Apr 272014
 

I’m often asked about dry cleaning a tallit, but the truth is I’m not really the right person to turn to for information. I’ve sold thousands of tallits, but I’ve only sent a tallit to the dry cleaners a few times. This year my Shabbos tallis got lucky: one of the few “extra credit” pre-Pesach errands I was able to get done this year was to send my tallit to the dry cleaners.

I was quite pleased with the results. The tallit was noticeably whiter. And though I had mentally prepared myself to tie on a new set of tzitzit if necessary, the tzitzit came through the experience just fine. That’s not to say they are whiter. If your main concern is that your once sparkling white tzitzit strings are starting to look dingy, you should buy a set of strings and sit down one evening to tie them on — even if you’ve never tied tzitzit before.

I once had a customer, a friendly British chap, who complained to me about the folds in a tallit. A return customer, he was set to buy a nice tallit from us, but was hoping to find one without “those pesky fold marks.” I told him those creases have been in tallits for a long time, and no manufacturer puts out a traditional wool tallit without them.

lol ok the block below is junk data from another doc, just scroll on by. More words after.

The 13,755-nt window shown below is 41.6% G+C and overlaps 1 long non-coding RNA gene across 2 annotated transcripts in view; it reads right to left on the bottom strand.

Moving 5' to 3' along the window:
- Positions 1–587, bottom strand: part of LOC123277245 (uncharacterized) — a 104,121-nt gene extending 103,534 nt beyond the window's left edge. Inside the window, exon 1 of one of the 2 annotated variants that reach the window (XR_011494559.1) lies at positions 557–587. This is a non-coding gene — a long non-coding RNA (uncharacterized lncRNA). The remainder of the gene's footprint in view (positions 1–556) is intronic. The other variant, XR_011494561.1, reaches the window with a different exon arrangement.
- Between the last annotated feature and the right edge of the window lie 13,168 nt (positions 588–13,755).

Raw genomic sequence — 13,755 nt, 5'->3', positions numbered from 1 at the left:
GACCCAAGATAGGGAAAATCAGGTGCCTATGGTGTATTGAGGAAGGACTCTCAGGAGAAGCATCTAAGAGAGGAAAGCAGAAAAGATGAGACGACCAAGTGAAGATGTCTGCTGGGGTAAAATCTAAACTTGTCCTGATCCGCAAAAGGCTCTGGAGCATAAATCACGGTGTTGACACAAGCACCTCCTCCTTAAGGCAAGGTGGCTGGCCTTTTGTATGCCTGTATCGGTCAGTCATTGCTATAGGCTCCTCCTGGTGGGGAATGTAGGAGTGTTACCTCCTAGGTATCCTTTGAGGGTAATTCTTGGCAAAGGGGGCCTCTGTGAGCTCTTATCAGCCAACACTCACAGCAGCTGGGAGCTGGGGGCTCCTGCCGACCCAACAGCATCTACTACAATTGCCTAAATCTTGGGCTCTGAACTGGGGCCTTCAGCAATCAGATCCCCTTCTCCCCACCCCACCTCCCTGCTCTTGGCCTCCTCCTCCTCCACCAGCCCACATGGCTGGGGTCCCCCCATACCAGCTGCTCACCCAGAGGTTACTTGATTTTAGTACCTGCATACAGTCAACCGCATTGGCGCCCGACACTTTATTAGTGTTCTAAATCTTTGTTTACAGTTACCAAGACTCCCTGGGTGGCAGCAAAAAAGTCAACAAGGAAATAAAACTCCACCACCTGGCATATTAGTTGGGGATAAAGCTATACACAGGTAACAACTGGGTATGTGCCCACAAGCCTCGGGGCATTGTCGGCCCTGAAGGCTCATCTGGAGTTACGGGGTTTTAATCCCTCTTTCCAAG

However, you may have some say in the matter when you bring your tallit to the dry cleaner.

Tallit with yellowing wool

Just last week I happened to overhear a conversation between an American tourist with a lot of time on his hands, and a Jerusalem tallit dealer who was trying to be polite, but losing patience with the fickle, chatterbox customer who ambled into the shop shortly before closing time. He was not ready to buy, but he had endless questions to ask about tallits. Among them, he wanted to know why he sees so many “nasty looking yellowish tallits in shul.”

Stepping into the fray to give my colleage a reprieve, I explained to him that, well, wool yellows. The reason he sees a fair number of men wearing a yellow tallit is because some of them never considered taking their tallit to the dry cleaner (or trying to wash it themselves), while others grew so attached to their faithful tallit that they find the aged look endearing. I used to feel the same, but now I no longer see the charm in a yellow tallit.

In recent years the leading talllit makers in Israel, namely Mishkan Hatchelet, introduced special fabric treatments for their high-end tallits to prevent (i.e. slow) the yellowing process.